Msida council objects to ‘excessive’ Swatar development plans

In a first shot from the opposition to the massive construction project, the Msida council hit out at 'excessive' plans for the area

Owners have presented plans which envisage over 11,000sq.m of commercial development, 31,500sq.m of mixed residential and commercial development, and 16,000sq.m of purely residential development on the 123,000sq.m site
Owners have presented plans which envisage over 11,000sq.m of commercial development, 31,500sq.m of mixed residential and commercial development, and 16,000sq.m of purely residential development on the 123,000sq.m site

The Msida local council is objecting to the proposed height limitation of seven floors on Swatar farmland added to the development zones in 2006.

In a first shot from the opposition to the massive construction project, the Msida council said that under current planning laws, this would translate into nine floors and a recessed floor, which it deemed “excessive” for the area.

The height limitation was proposed in a zoning application presented by the various owners of the site. The local plan stipulates that the Planning Authority should prepare a development brief for the area before development by private owners is considered. But a spokesperson for the PA told MaltaToday that it has no intention of issuing such a zoning plan for public consultation and will instead consider the zoning application presented by the owners of the site.

Owners have presented plans which envisage over 11,000sq.m of commercial development, 31,500sq.m of mixed residential and commercial development, and 16,000sq.m of purely residential development on the 123,000sq.m site.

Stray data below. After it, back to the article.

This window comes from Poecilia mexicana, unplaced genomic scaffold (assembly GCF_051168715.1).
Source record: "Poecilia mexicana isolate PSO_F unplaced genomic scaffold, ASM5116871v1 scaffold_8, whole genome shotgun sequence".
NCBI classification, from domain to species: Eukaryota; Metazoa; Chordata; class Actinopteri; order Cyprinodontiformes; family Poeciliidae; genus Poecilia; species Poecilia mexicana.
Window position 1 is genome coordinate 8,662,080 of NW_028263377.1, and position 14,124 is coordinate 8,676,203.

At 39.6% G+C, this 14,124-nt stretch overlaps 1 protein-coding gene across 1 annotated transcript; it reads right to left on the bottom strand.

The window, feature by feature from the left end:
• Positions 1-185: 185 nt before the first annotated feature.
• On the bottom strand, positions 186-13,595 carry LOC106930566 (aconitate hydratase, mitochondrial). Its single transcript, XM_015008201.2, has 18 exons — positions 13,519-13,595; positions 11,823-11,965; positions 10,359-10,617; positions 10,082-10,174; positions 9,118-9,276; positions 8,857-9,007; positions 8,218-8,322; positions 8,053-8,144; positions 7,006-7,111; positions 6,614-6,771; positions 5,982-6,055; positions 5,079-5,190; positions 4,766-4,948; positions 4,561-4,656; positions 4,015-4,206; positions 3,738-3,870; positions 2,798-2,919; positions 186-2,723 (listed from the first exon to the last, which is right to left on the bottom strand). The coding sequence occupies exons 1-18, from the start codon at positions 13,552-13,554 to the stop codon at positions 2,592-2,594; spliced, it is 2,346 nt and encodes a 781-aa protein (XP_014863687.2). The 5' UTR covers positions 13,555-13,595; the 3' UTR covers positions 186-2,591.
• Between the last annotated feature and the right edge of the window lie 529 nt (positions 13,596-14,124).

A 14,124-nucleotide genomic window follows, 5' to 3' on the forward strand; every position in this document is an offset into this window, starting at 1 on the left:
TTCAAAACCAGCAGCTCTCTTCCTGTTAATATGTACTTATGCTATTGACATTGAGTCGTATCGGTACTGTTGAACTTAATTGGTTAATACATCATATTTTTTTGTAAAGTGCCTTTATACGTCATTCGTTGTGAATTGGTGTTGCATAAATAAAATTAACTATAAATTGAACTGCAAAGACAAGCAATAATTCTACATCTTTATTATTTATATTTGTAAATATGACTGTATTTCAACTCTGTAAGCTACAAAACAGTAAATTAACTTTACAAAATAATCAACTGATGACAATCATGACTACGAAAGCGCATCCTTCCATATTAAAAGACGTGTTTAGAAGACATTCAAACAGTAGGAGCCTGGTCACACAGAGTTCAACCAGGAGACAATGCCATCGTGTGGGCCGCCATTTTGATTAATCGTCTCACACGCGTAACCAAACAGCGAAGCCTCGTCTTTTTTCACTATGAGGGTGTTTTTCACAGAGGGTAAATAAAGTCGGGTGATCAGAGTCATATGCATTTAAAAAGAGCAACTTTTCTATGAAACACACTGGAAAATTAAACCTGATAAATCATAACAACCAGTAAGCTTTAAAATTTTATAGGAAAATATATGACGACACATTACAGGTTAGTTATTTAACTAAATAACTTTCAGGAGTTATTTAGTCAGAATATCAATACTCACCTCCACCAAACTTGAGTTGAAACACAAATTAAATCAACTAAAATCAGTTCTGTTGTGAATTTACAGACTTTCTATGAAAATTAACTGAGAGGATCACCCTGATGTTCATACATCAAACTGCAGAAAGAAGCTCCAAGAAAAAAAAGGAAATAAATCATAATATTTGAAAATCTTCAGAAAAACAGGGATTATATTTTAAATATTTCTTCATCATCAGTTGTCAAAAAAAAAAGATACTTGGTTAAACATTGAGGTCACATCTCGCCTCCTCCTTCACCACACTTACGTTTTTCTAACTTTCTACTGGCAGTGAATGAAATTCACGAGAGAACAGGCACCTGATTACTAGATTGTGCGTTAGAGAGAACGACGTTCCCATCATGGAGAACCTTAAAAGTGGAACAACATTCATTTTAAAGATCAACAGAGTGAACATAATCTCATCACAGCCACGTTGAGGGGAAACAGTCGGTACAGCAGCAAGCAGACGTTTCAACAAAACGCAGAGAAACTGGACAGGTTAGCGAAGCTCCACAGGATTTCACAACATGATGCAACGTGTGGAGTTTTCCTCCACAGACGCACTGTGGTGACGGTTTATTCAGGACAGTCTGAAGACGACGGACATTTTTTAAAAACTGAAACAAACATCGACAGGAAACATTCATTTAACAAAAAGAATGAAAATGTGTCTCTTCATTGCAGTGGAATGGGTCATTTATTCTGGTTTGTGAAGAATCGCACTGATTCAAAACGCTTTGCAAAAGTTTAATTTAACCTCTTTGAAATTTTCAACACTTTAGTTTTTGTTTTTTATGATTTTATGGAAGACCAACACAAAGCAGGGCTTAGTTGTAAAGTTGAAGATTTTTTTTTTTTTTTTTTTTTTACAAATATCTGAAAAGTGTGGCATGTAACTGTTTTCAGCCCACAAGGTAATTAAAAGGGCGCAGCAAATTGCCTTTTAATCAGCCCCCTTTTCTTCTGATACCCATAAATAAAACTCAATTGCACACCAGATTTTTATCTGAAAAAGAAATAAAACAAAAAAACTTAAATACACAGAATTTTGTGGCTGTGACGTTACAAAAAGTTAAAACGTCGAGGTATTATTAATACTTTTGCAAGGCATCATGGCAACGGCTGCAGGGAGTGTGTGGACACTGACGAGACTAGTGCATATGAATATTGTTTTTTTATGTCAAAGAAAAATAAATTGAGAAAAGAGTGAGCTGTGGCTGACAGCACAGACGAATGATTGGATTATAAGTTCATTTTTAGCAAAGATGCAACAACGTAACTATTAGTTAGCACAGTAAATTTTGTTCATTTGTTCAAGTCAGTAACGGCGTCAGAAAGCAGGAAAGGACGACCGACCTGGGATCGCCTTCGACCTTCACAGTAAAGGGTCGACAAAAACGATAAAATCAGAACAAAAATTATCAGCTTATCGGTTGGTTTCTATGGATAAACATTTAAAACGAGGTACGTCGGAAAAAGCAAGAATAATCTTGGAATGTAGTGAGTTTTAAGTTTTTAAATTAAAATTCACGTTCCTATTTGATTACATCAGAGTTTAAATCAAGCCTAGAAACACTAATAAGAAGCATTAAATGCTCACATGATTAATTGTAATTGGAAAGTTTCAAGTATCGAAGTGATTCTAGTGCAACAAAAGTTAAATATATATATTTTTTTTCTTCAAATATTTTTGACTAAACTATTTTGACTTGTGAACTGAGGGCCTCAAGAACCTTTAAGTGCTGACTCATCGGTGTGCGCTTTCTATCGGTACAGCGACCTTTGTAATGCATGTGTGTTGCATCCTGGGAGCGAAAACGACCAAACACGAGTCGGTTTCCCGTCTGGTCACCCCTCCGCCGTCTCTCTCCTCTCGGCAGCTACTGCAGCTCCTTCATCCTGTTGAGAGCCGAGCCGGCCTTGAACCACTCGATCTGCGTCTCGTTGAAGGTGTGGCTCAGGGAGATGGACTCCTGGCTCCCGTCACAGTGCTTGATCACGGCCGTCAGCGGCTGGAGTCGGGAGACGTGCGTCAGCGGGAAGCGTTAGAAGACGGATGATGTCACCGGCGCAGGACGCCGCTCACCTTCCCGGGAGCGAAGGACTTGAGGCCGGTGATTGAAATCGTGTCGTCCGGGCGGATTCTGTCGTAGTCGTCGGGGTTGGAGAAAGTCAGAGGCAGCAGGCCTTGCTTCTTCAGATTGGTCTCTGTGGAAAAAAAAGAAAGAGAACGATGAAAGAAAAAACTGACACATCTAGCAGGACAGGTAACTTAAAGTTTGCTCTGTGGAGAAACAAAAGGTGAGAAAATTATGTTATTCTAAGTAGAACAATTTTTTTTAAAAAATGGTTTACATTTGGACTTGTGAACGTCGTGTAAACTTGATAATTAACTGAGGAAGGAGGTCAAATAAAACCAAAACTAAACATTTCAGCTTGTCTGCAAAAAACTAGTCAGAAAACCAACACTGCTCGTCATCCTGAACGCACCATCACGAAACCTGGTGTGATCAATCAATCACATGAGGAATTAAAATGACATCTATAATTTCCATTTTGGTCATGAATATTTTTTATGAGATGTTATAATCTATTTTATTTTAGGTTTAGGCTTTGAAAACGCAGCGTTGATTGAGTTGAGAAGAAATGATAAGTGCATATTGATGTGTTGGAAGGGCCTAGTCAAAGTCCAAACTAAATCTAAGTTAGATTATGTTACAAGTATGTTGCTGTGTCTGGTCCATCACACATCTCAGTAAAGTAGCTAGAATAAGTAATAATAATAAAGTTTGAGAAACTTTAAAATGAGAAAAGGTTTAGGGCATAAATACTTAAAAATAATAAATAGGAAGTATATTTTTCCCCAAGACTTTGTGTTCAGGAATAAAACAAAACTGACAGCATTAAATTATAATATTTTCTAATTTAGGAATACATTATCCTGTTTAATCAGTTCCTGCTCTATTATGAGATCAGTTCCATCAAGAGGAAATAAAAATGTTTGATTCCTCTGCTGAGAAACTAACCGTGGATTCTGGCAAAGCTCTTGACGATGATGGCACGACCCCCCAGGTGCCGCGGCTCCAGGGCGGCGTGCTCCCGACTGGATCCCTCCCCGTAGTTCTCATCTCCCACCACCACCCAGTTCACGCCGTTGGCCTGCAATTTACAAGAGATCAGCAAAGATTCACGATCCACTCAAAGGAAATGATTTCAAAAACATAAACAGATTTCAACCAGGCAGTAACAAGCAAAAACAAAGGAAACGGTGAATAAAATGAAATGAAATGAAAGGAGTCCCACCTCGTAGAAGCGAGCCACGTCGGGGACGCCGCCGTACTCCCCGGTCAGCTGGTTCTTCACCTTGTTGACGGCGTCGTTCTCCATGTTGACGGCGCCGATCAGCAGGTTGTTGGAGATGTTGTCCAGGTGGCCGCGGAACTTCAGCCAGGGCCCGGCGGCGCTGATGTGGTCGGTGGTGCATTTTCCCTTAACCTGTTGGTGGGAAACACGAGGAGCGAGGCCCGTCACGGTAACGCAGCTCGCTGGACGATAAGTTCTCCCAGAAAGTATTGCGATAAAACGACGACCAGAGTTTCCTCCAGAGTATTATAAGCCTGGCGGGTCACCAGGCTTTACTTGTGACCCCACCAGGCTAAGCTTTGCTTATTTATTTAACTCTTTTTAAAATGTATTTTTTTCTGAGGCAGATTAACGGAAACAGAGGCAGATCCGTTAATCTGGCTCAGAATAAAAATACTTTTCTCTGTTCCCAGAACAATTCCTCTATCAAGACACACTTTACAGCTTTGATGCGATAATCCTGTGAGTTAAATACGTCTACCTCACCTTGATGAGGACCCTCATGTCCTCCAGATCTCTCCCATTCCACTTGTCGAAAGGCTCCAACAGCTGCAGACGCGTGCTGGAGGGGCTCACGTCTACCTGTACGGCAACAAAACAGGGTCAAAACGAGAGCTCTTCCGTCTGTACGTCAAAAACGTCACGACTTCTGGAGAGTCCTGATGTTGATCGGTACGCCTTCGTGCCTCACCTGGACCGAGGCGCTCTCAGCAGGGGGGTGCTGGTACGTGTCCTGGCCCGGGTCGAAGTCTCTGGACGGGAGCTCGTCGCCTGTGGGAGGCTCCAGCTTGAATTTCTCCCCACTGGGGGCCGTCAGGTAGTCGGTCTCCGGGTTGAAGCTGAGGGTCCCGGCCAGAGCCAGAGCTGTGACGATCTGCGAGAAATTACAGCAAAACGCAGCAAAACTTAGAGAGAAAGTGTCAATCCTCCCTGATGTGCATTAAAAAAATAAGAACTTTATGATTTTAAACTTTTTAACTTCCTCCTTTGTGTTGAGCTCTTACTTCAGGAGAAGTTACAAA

The landowners include S.C. & Co Limited, PD Finance Limited, Paul Vella’s P&S Ltd, Anton Camilleri’s Camcas Ltd, MDA president Sandro Chetcuti, entrepreneur James Barbara and several other individual owners, including the Lands Authority.

In a document penned by architect William Lewis, the Msida council questioned the compatibility of tall buildings with the surroundings, noting that the neighbouring development clusters have a height limitation of three and four floors, and the proposed height will be higher than that of Mater Dei hospital and the university across the road.

Moreover the area lies atop a valley. “The visual implications of such proposed height limitation will be stark and considered detrimental to the nature of the area.”

The Msida council is also insisting that green spaces should take the form of “communal outdoor space”. Plans submitted by the developers indicate that 22.1% (27,139sq.m) of the site will be designated as green spaces. But as mapped out, the designated green spaces are “elongated in shape and form, implying that most of this area will simply consist of front gardens.”

The council described such spaces as a “semi-public domain”, and insisted that development be guided by the Spatial Plan for the Environment and Development (SPED) according to which “urban areas should provide a safe living environment supported by the provision of adequate social and community facilities, green modes of travel together with a thriving business community.”

The council is also asking for clarifications regarding the future of rustic buildings which have architectural features worthy of protection as well as on “existing protected trees and shrubbery” also located within the area.

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